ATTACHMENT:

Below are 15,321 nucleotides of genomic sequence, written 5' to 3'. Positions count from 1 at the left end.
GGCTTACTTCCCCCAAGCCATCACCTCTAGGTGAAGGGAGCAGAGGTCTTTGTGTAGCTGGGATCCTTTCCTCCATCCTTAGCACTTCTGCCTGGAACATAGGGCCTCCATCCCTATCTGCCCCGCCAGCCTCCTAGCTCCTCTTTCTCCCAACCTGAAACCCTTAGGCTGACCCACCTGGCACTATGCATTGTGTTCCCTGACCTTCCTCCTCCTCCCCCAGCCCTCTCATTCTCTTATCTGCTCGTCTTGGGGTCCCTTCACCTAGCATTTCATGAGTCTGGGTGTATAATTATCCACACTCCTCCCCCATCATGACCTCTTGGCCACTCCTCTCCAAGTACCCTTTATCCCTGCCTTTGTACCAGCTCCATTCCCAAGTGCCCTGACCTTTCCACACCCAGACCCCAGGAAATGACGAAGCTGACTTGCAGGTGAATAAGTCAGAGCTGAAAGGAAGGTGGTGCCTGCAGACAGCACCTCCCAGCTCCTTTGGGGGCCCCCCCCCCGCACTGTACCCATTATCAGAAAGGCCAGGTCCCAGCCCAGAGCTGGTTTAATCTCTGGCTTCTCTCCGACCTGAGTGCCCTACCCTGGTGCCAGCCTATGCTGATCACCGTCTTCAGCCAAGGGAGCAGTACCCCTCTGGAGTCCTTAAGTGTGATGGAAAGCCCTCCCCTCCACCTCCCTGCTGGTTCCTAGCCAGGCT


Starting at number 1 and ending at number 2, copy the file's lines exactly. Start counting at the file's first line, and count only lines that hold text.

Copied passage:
Below are 15,321 nucleotides of genomic sequence, written 5' to 3'. Positions count from 1 at the left end.
GGCTTACTTCCCCCAAGCCATCACCTCTAGGTGAAGGGAGCAGAGGTCTTTGTGTAGCTGGGATCCTTTCCTCCATCCTTAGCACTTCTGCCTGGAACATAGGGCCTCCATCCCTATCTGCCCCGCCAGCCTCCTAGCTCCTCTTTCTCCCAACCTGAAACCCTTAGGCTGACCCACCTGGCACTATGCATTGTGTTCCCTGACCTTCCTCCTCCTCCCCCAGCCCTCTCATTCTCTTATCTGCTCGTCTTGGGGTCCCTTCACCTAGCATTTCATGAGTCTGGGTGTATAATTATCCACACTCCTCCCCCATCATGACCTCTTGGCCACTCCTCTCCAAGTACCCTTTATCCCTGCCTTTGTACCAGCTCCATTCCCAAGTGCCCTGACCTTTCCACACCCAGACCCCAGGAAATGACGAAGCTGACTTGCAGGTGAATAAGTCAGAGCTGAAAGGAAGGTGGTGCCTGCAGACAGCACCTCCCAGCTCCTTTGGGGGCCCCCCCCCCGCACTGTACCCATTATCAGAAAGGCCAGGTCCCAGCCCAGAGCTGGTTTAATCTCTGGCTTCTCTCCGACCTGAGTGCCCTACCCTGGTGCCAGCCTATGCTGATCACCGTCTTCAGCCAAGGGAGCAGTACCCCTCTGGAGTCCTTAAGTGTGATGGAAAGCCCTCCCCTCCACCTCCCTGCTGGTTCCTAGCCAGGCT